China's top officials approved new rules for the asset management sector and plans for the establishment of a financial court in Shanghai, Xinhua News Agency reported March 28.
The measures were passed at the first meeting of the Central Committee for Deepening Overall Reform, which is responsible for driving political and economic reform in China. The measures are in line with the stance of the country's leadership that preventing financial risks is the top priority for China in the next three years.
Details regarding the new asset management regulations were not made public, Reuters said March 29.
The Chinese central bank issued draft rules for the sector in November 2017, which sought to close regulatory loopholes that allowed for regulatory arbitrage and increased indebtedness. Under the draft rules, financial institutions will not be allowed to bypass regulations by using asset management products to invest in the credit assets of commercial banks, among other proposals.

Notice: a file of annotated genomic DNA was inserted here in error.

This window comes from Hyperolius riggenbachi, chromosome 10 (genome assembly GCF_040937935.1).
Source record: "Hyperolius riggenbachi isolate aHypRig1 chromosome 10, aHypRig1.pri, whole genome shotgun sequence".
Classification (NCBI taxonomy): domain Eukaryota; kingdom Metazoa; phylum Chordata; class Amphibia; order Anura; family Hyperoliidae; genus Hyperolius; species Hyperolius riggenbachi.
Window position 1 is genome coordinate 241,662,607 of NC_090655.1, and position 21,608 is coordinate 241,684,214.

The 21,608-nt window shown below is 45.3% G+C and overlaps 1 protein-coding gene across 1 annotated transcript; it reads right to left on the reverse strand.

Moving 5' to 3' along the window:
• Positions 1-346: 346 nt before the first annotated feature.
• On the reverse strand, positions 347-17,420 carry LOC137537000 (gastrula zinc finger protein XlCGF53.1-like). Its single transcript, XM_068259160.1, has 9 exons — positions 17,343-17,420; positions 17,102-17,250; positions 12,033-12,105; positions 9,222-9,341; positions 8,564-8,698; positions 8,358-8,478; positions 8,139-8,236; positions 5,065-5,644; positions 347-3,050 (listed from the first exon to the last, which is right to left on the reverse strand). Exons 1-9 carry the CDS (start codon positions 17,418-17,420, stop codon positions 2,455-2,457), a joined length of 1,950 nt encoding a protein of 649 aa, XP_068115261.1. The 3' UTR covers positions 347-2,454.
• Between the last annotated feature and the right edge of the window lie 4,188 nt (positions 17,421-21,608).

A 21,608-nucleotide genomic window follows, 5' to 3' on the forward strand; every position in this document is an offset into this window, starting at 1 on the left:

Further, the committee resolved to set up a financial court in Shanghai, Xinhua reported.
Under the plan, the financial court will be set up by merging tribunals that cover financial offenses and finance-related civil cases in Shanghai's courts, the South China Morning Post reported, citing two judges with the city's intermediate courts. The plan was in the works for about two years and was part of a push to develop Shanghai as a global financial center, the judges added.
The news coincides with the beginning of the trial of former Anbang Insurance Group Co. Ltd. Chairman Wu Xiaohui on March 28. Wu has been accused of "fraudulent fundraising" and "embezzlement."
Additionally, the committee approved plans to open up pilot free-trade zones in Guangdong, Tianjin and Fujian, as well as to strengthen rules over nonfinancial companies' investment into financial institutions, according to the Xinhua report.